I’ll tell you what your country needs…

I sat through the entirety of “Your Country Needs You” on BBC1 last night. For those of you who have been living under a rock lately, this was the show to decide who the UK is sending to represent them at this year’s Eurovision Song Contest. I’m still a little unclear as to the process that led to the finalists being chosen for this process – it certainly wasn’t particularly transparent.

Six acts competed for the attention of Pete Waterman, the man chosen to write this year’s entry, and someone whose very appearance on a television screen makes my skin crawl. He’s the man responsible for a string of 80s pop hits for the likes of Kylie, Jason and Rick (Astley). Based on this success some twenty-odd years ago, somebody somewhere thought him the best person to write the UK’s song for Europe.

Having the acts simply roll out onto the stage and sing Waterman’s Eurovision song wouldn’t have made for a particularly long programme, so they also go the chance to perform a song from his wonderful back catalogue. And then an ensemble piece where they murdered – no tortured, then murdered – a selection of ABBA hits.

The BBC did their best, with decent production values while Graham Norton gamely took hold of the proceedings and attempted as best he could to retain audience interest in the contest. However, despite the time and money spent on this, it resembled nothing more than a very amateur high school talent contest. So who were these acts deemed good enough to wheel out in front of the great British public? There were four soloists and two groups.

I won’t relive the horror that was the two groups.

The four soloists weren’t all that bad, if a little inexperienced and somewhat stiff on stage. And while I realise that the poor workman blames his tools, there’s only so much you can do with a Pete Waterman song. Early on, I decided on Alexis as he seemed to be the more assured and vocally strong of the group. I was quite sure he would win due to a combination of vocals and looks (with the looks winning by a nose).

Esma’s performances set my teeth on edge. She seemed like nothing more than someone whose millionaire father has bought them a recording contract and told them all their life that they were meant to be a star. I know, I know… she’s only 17 so perhaps I’m being a little harsh. But her attitude stank of Paris Hilton and she was the only one of these kids who actually forgot the lines of a Pete Waterman song (of which there are never very many).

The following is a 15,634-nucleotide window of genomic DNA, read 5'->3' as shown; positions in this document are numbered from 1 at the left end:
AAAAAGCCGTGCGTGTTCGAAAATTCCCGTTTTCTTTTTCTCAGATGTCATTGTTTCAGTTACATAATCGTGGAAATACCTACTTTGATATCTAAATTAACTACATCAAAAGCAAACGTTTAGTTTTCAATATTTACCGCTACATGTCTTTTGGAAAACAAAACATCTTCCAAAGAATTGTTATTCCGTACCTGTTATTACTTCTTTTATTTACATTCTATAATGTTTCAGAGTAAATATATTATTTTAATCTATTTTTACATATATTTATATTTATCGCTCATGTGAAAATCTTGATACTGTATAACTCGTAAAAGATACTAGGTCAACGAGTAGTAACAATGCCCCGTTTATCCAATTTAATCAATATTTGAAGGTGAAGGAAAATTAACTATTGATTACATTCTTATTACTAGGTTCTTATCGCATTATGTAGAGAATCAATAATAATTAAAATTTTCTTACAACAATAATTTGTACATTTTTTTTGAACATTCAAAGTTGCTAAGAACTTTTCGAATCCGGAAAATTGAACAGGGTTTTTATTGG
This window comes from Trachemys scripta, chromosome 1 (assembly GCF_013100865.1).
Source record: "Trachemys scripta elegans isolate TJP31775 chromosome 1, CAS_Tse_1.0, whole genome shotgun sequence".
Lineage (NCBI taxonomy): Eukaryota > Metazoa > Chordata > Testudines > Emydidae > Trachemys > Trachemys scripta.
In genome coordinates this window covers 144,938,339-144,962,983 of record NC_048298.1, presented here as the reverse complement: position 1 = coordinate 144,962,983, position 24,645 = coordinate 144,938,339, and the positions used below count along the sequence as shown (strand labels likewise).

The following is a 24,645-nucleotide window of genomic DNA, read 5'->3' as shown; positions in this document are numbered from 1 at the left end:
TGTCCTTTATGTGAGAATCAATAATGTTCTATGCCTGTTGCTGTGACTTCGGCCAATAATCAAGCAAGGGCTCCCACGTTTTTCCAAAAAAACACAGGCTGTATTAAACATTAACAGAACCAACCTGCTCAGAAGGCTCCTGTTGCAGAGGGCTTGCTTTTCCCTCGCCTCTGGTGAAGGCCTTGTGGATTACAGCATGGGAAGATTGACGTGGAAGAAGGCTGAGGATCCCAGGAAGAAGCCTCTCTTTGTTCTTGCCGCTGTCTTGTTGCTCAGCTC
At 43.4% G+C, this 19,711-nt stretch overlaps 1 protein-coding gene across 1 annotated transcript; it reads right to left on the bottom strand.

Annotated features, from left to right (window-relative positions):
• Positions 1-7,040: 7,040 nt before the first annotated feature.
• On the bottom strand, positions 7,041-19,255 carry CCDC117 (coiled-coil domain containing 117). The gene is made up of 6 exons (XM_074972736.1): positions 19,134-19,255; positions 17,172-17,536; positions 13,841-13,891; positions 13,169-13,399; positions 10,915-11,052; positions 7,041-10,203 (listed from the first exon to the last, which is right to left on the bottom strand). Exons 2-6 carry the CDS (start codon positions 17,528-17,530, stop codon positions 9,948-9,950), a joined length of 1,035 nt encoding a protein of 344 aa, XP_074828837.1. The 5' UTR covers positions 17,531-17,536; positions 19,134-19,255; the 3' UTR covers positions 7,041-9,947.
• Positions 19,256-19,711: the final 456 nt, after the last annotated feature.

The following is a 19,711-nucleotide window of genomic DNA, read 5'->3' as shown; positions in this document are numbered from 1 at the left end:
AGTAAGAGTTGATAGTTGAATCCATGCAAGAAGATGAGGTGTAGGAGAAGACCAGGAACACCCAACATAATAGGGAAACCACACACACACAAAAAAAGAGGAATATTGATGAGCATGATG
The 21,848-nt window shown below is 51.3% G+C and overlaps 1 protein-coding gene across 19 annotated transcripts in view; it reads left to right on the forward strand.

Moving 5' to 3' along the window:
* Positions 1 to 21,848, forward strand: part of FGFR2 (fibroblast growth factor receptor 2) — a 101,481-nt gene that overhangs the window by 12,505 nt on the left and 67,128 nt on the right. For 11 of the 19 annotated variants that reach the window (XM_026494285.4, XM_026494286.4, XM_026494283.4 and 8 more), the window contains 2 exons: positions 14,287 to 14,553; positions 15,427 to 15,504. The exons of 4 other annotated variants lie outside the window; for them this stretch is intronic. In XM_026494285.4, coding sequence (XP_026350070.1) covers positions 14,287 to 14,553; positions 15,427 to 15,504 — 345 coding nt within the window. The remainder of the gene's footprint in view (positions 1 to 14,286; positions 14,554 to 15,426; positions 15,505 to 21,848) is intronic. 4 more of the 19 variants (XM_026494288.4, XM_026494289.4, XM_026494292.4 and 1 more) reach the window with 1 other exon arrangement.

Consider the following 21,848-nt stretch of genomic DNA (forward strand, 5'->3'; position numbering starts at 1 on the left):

I think we’ll be seeing more of Karen. She exuded a mature confidence and reminded me of a young Catherine Zeta Jones. She has a belter of a voice, totally unsuited to anything from the Waterman repertoire – but I could see her wowing them on the West End. I think this has only served to expose her to a wider audience, and hasn’t negatively impacted her career trajectory.

Finally, there was Josh. I grudgingly admitted he could sing (something in surprisingly short supply on a musical talent show of this calibre) though he was a little low on the charisma scale. A wit on Twitter compared him to blancmange. But Josh’s performances were solid and he did the best he could with the material he was given.

After hearing all the acts, Waterman cut the six acts down to three, leaving just Josh, Esma and Alexis – mercifully saving us all from hearing more from the two groups. The three finalists then had the dubious pleasure of premiering the UK’s Eurovision entry.

Which brings us to the song itself. You’ll recall that last year, the BBC retained the talents of Andrew Lloyd Webber, who wrote a great song which got the UK fifth place int he contest – a relatively good result considering recent disasters.

The move from Lloyd Webber to Waterman was a shock to the system – a form of musical whiplash that reminded me of the visceral upset you feel when a CD mix goes disastrously wrong, taking you from Julie Andrews to Steps in just one track. Inappropriate, in other words.

As I tweeted last night (and I’ll admit, passions were running high) the worst bit about the show was having to listen to Waterman’s song three times in a row. Really. It was like the worst kind of department store piped music. But I soldiered on, really wanting to see how the finalists coped with it and how the voting public (telephones in hand, I’m sure) would respond.

In summary, they didn’t respond well to Esma’s performance, putting her in third place. It came down to choosing between Alexis and Josh, and Josh’s solid, assured performance put him ahead. He didn’t sparkle, there were no goosebumps and I definitely wasn’t wowed. But that’s what the time between now and the final in May are all about. His performance will be broken down and built back up, polished and buffed until he shines.

The song is a whole other piece of work. I’m not sure who much it will be rearranged or remixed before the final. Waterman likes nothing more than formulaic pop and a tinny drum machine. I can only hope someone with more taste takes him aside and gives some careful advice on how to take the song from ‘grating’ to ‘inoffensive’.

Throw in a gimmick and some personality for Josh and the UK won’t fail completely. But I think I can confidently say at this point that “That Sounds Good to Me” is not a winner.

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